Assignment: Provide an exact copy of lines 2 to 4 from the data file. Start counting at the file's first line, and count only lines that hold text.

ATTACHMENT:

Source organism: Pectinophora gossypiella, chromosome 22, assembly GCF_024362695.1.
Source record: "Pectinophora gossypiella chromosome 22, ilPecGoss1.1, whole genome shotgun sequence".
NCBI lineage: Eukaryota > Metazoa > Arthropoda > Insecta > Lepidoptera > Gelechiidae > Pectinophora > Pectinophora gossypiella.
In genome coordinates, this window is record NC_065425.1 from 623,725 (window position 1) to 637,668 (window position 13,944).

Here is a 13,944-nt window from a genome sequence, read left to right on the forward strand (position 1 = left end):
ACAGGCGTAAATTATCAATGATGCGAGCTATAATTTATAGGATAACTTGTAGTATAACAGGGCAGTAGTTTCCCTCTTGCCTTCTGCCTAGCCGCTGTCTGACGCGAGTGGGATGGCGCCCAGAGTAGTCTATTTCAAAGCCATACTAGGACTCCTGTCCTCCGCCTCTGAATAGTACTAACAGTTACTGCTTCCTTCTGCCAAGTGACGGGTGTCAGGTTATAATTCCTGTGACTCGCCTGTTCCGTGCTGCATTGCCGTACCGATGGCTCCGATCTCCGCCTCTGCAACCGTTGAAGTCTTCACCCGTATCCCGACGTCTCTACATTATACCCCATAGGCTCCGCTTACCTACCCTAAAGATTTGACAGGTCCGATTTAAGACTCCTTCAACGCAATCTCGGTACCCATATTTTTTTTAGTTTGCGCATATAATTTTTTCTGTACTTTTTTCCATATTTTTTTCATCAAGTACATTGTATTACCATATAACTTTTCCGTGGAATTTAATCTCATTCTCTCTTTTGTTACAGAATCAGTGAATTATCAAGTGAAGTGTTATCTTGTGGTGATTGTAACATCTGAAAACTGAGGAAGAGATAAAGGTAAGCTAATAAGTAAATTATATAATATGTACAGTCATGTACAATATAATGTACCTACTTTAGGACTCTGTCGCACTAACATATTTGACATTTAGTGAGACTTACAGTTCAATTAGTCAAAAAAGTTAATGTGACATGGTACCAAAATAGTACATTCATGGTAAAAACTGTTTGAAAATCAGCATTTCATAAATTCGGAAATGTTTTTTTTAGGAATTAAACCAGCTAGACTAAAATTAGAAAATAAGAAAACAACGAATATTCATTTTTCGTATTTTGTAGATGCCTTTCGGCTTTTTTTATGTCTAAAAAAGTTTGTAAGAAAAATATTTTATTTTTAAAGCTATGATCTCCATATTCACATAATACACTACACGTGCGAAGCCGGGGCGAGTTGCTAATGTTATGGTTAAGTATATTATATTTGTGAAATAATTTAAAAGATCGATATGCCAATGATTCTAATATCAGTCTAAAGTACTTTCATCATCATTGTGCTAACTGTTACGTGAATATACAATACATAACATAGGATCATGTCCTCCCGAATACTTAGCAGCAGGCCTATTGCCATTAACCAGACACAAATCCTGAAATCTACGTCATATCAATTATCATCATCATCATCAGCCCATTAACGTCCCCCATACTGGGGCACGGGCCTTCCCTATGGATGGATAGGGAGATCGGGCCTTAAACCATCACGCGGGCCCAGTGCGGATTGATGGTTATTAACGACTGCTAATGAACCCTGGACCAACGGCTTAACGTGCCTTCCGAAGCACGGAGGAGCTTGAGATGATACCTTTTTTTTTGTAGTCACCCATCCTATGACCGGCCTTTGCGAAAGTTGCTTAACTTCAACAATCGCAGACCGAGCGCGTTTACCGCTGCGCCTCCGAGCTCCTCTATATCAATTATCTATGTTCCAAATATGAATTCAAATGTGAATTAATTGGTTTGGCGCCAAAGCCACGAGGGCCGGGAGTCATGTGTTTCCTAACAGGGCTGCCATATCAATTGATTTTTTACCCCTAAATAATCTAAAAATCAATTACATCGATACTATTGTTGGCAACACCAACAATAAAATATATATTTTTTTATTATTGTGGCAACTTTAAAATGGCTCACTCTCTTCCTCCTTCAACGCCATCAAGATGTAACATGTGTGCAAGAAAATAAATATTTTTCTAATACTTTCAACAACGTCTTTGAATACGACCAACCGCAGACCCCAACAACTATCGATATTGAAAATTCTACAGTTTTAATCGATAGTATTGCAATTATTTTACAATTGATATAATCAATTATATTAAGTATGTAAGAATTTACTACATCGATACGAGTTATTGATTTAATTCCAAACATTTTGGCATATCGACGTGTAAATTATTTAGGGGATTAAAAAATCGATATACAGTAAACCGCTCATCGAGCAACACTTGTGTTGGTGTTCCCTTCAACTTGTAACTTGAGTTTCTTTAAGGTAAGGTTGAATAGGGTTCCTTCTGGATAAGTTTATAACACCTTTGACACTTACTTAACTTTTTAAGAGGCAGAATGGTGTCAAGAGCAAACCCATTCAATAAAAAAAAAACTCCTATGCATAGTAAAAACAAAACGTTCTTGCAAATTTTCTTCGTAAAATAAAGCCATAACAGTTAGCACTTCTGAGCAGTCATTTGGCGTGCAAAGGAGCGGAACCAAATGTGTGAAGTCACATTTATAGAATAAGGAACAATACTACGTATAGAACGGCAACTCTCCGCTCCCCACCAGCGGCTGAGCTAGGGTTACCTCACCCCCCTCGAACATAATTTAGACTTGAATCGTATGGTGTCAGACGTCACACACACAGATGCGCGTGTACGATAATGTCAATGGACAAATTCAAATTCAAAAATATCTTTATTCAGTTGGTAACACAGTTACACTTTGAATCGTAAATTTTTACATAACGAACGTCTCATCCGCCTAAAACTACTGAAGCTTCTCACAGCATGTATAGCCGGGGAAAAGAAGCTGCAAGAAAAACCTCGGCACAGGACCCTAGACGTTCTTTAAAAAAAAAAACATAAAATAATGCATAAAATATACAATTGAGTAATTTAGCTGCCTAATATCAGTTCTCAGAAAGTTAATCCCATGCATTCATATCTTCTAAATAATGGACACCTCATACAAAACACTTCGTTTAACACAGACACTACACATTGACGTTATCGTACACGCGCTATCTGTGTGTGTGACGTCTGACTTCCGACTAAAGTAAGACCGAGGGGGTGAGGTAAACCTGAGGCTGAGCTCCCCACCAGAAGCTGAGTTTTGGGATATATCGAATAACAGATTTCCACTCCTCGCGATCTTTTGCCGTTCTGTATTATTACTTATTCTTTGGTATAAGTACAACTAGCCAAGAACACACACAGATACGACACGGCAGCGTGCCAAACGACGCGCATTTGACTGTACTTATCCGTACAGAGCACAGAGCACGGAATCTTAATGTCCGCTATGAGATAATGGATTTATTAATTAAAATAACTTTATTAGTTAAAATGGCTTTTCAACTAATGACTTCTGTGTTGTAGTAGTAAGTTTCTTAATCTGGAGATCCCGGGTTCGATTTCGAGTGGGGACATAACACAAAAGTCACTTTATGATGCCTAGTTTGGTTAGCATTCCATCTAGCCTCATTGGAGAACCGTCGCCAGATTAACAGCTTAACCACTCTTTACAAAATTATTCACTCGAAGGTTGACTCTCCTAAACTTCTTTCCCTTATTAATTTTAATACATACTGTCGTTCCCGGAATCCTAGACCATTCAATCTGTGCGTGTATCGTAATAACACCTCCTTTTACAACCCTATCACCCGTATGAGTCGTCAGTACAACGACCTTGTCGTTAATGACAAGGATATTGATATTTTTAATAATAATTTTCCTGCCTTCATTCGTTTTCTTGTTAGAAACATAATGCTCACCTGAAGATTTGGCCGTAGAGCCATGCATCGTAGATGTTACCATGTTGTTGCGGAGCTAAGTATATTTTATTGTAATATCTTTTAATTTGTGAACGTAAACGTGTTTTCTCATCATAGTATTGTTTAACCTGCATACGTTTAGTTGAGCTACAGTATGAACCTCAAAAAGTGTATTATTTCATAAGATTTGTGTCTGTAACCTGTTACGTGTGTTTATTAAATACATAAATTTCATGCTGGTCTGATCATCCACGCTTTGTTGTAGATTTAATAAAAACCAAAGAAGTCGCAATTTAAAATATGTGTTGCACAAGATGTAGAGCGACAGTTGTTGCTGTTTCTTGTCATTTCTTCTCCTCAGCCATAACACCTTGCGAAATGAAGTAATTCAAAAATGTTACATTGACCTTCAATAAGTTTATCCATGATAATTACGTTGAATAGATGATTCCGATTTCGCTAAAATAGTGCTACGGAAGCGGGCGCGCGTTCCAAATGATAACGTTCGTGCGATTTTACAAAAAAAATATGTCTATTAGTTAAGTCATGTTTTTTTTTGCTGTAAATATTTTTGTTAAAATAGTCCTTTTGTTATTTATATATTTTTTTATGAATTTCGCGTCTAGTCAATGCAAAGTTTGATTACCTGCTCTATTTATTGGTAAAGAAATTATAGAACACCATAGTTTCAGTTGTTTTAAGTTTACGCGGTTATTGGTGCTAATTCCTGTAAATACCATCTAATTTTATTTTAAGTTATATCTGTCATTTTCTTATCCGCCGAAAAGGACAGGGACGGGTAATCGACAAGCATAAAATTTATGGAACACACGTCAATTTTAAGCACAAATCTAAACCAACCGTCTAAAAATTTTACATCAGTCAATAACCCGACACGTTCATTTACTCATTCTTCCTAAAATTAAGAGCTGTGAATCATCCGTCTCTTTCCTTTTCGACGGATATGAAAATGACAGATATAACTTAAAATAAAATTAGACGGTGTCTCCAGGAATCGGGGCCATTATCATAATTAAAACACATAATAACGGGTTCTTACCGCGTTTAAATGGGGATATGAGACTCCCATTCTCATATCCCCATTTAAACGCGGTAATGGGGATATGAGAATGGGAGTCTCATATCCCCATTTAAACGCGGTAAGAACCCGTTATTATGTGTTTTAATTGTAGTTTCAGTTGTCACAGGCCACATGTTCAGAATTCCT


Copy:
Source record: "Pectinophora gossypiella chromosome 22, ilPecGoss1.1, whole genome shotgun sequence".
NCBI lineage: Eukaryota > Metazoa > Arthropoda > Insecta > Lepidoptera > Gelechiidae > Pectinophora > Pectinophora gossypiella.
In genome coordinates, this window is record NC_065425.1 from 623,725 (window position 1) to 637,668 (window position 13,944).